Why Stifle Employers from Offering Raises?

Tuesday, June 12th, 2012 by and is filed under Blog

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When observing the chaos that big union bosses have interleaved into the labor market, you instinctively think of the above-market wages that are forced upon employers (and taxpayers, in the case of public-sector unions) as a result of the monopolistic collective bargaining contracts.  However, what is even more deleterious is the limitation on paying individual workers more than their contract dictates.

Believe it or not, under current labor laws, employers cannot pay individual employees more than their union contracts stipulate.  Union contracts tend to reward seniority over merit and performance.  This is part of our broader problem with collective bargaining laws.  These laws disincentivize good performance on the job and reduce productivity.  The egregious labor laws block any merit-pay system – the foundation of our free market system.

Unfortunately, Big Labor has helped perpetuate this travesty because a merit-pay system would dissuade many rank-and-file members, especially those who are particularly talented, from remaining in the union system and paying dues.  What’s good for the individual and the economy at large is bad for Big Labor.  Not surprisingly, The National Labor Relations Board (NLRB) and the courts have consistently sided with the union bosses in striking down proposed merit-based salary increases from employers.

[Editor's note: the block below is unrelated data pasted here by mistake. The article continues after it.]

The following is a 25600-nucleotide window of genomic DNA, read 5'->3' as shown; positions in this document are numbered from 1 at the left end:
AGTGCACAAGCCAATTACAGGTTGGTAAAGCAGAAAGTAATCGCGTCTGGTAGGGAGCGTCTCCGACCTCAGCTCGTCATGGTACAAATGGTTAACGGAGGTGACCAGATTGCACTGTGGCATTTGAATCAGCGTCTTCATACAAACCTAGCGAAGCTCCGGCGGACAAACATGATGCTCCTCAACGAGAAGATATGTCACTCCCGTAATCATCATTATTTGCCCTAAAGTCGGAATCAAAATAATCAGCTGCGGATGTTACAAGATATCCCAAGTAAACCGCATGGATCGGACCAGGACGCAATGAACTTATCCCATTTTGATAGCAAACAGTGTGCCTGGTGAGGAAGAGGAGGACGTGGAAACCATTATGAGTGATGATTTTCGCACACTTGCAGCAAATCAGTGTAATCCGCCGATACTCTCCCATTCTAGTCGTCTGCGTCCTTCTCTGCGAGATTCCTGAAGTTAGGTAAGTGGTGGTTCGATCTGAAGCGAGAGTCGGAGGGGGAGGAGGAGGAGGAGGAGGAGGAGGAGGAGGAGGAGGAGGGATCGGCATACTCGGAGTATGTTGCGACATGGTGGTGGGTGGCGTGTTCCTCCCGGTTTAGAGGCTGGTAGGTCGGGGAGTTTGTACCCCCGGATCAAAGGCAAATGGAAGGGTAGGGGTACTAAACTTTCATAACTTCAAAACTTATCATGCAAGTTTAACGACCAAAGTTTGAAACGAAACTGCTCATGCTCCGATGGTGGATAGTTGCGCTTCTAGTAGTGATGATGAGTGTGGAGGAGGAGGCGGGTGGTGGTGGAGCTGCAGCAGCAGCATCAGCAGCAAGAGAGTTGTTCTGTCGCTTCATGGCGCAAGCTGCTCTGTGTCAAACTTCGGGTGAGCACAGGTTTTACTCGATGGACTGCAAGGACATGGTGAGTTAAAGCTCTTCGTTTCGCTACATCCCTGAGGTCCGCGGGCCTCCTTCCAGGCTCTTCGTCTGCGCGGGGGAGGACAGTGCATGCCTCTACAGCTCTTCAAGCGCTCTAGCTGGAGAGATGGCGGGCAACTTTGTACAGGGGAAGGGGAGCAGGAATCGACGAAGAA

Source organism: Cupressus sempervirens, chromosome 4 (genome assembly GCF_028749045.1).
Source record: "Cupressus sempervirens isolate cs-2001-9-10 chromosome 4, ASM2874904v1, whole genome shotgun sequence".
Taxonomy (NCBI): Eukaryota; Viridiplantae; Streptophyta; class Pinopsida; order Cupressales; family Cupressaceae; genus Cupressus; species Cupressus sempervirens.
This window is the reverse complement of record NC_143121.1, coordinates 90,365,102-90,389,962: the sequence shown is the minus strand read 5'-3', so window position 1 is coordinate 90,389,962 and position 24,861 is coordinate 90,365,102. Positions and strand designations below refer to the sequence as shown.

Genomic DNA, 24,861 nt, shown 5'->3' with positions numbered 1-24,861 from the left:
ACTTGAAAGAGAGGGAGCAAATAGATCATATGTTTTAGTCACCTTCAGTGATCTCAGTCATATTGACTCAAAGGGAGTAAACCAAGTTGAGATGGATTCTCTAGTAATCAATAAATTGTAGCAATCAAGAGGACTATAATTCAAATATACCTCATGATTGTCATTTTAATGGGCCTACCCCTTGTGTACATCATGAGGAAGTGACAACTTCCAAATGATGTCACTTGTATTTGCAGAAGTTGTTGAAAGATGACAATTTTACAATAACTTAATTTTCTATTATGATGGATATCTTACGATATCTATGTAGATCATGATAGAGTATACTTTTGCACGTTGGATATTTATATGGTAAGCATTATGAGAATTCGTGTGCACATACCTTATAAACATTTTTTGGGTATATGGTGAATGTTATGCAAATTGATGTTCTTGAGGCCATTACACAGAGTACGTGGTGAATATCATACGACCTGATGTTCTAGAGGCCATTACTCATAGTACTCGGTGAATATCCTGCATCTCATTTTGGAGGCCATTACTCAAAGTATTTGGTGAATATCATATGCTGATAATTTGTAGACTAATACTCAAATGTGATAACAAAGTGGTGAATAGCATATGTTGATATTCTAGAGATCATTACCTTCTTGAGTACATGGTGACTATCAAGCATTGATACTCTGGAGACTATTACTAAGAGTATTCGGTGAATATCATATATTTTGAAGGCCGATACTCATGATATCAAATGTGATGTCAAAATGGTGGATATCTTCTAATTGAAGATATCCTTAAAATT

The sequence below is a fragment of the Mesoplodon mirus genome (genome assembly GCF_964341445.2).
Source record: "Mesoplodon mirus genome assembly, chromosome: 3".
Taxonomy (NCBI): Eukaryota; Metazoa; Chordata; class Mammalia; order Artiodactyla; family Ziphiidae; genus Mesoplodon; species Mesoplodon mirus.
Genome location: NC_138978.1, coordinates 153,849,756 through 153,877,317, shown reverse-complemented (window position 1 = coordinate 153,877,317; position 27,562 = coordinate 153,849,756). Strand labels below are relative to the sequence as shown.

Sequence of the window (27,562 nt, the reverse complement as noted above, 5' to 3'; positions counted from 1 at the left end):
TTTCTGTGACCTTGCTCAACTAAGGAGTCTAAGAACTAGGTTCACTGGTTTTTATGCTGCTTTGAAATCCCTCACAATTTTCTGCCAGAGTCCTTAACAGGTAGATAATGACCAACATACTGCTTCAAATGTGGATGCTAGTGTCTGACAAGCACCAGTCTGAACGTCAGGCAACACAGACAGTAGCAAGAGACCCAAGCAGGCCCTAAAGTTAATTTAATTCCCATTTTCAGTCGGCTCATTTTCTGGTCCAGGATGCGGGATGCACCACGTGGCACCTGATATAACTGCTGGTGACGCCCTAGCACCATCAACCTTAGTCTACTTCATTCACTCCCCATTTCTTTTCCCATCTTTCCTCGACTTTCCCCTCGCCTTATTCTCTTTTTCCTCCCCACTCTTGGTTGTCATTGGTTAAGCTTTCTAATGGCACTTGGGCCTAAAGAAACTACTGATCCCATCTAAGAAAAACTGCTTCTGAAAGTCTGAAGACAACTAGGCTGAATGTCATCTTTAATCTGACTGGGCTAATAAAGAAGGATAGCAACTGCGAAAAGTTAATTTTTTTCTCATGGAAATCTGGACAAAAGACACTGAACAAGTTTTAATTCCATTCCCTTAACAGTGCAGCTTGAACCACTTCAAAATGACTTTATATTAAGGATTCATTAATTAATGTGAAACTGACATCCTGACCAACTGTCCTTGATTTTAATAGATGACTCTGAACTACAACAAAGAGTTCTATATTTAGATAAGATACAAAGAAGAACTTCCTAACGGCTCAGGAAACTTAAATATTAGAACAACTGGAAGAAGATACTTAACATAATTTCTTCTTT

In order to restore our free market economy, Congressman Todd Rokita (R-IN) and Senator Marco Rubio have introduced the Rewarding Achievement and Incentivizing Successful Employees (RAISE) Act (S. 2371, HR 4385).  This bill reforms the collective bargaining process allowing employers to give merit-based increases in compensation, irrespective of any collective bargaining agreement in place.  This will change the current dynamic in which union bosses, not employers, decide how much the worker is paid.  Every worker would retain the minimum salary agreed upon in the collective bargaining contract, but would be entitled to raises and bonuses over and beyond that amount at the discretion of the employer.

The Senate bill has just 15 cosponsors and the House bill has 64.  There’s no reason for anyone to oppose this bill; it can only benefit union employees in the form of higher compensation.  The Senate might consider this bill as an amendment to the farm bill some time later this week or next week.  The House might want to consider it as a provision within the upcoming Labor Appropriations bill for FY 2013.

If you’re looking for a “Jobs bill,” you won’t find a better one than the RAISE Act.  Transforming the labor market of over 8 million workers from contrived union-pay to merit-pay will incentivize hard work and spawn an increase in productivity.   Please ask your members of the House and Senate if they are cosponsoring this slam dunk legislation.

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